First of all, hi, new kitty!
The problem, in part, is that the problem of energy storage is a really tricky one. It's a problem, and it's something that the industry is trying to get their butts off the ground and work on (mainly because of wind turbines and trying to store the energy from those since they are intermittent and that does not interface well with the electrical grid).
All the energy has to be stored as potential energy, and there's the option of mechanical, chemical, and electrical storage. With mechanical, you could have a wound up spring that slowly unwinds or bladder full of gas that slowly releases the gas (and many other possibilities that I can't think of right now). With chemical, you can have chemical reactions that take place over a period of time (like in a battery) or have a fuel, like in a car. With electrical...it's a bit harder. Electromagnetic waves kinda do whatever they want to do, so it's easier to store that energy as chemical or mechanical potential energy and then convert it in to electrical.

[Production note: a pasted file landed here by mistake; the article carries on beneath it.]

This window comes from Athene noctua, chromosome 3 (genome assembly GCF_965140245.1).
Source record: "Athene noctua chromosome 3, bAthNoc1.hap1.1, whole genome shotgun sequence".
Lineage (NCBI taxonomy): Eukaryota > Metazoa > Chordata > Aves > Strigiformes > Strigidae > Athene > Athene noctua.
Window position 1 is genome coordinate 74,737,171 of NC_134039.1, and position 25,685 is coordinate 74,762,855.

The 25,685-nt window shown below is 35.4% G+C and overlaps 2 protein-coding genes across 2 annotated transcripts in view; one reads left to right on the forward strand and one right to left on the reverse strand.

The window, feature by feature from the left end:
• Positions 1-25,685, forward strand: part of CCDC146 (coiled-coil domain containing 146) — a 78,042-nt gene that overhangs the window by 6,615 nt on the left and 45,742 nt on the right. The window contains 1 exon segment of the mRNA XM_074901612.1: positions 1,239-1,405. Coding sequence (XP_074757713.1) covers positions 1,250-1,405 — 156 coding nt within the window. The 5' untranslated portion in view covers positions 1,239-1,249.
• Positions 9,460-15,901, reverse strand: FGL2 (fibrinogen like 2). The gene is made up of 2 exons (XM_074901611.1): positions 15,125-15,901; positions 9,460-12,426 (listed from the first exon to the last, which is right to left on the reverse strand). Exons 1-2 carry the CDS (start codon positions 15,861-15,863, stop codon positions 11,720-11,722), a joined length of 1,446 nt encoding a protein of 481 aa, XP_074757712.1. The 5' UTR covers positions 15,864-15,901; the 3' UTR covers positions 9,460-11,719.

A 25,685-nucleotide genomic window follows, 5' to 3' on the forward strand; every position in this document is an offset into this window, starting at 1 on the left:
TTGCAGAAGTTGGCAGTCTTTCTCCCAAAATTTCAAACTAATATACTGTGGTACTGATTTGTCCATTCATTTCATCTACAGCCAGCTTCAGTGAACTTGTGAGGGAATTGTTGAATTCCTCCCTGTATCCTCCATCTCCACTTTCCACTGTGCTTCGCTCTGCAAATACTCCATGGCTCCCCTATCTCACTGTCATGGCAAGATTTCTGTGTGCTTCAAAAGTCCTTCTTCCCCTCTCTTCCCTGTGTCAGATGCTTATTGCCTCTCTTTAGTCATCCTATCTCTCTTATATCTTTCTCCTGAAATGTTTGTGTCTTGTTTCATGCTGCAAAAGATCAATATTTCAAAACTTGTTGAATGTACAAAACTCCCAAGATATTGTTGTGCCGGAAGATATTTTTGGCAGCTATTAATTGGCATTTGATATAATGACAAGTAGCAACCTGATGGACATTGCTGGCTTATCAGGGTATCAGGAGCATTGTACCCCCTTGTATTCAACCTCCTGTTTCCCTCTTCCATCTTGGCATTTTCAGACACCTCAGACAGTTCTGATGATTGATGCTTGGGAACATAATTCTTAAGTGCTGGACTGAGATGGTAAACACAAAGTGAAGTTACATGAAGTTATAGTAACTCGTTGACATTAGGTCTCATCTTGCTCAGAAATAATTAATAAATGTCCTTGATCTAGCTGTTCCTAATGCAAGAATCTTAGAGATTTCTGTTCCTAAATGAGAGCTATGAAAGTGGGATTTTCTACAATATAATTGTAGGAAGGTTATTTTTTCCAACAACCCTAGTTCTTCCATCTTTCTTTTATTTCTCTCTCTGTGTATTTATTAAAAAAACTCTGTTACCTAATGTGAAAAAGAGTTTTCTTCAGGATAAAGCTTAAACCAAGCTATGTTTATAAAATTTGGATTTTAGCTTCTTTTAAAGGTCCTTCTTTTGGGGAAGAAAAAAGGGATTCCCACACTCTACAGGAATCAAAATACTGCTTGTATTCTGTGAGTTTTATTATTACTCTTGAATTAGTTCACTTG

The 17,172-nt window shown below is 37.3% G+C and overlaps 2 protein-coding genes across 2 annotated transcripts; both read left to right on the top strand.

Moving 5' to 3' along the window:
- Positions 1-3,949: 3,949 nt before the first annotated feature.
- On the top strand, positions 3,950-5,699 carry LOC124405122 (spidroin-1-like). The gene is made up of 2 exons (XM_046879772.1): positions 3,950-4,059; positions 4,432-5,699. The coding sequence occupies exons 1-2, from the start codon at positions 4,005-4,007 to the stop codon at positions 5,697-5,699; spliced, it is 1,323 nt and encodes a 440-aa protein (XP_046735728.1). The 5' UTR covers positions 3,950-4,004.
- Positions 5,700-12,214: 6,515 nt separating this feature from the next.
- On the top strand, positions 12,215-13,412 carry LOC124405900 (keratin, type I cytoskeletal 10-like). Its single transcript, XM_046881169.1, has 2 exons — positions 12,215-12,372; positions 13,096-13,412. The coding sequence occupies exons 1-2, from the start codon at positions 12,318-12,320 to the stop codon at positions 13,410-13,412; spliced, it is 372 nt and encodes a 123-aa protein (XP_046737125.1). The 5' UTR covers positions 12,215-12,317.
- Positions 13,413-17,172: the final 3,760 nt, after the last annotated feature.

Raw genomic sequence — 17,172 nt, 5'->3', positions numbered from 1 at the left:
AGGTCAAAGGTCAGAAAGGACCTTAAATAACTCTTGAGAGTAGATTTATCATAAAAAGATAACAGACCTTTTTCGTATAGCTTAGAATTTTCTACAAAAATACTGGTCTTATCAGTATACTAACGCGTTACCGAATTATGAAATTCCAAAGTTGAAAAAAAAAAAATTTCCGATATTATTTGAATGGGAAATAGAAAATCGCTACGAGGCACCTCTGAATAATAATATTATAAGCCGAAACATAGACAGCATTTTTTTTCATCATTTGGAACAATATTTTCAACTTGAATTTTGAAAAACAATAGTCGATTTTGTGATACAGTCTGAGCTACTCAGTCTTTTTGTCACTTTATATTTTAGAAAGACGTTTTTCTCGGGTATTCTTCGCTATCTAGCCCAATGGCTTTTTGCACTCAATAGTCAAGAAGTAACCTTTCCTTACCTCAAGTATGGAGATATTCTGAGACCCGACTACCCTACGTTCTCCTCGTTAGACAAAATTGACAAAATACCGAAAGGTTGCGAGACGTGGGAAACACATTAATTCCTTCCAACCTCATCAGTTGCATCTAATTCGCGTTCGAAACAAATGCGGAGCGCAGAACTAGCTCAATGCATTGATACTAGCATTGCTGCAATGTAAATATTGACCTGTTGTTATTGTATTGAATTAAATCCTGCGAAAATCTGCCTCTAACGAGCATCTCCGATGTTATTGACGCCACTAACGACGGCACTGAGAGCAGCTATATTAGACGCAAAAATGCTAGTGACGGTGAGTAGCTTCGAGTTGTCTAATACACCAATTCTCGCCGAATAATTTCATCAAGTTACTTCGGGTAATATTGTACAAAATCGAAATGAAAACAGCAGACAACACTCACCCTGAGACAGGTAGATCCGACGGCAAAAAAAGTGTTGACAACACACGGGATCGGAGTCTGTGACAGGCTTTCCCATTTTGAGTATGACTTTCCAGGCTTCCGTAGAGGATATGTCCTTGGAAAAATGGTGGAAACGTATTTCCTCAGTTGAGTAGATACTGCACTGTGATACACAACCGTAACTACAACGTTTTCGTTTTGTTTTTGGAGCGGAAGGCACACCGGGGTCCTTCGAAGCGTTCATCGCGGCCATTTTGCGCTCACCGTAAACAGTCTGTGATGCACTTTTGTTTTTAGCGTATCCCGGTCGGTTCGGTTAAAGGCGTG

Take light for example. We can't (easily) tell the light where to go or where to stop, and we can't store light itself, but that light can be transform into a different form of energy with plants and solar panels and the like. It's an energy conversion game, and right now, batteries are the best we've come up with, unfortunately.
(And hopefully that all made sense).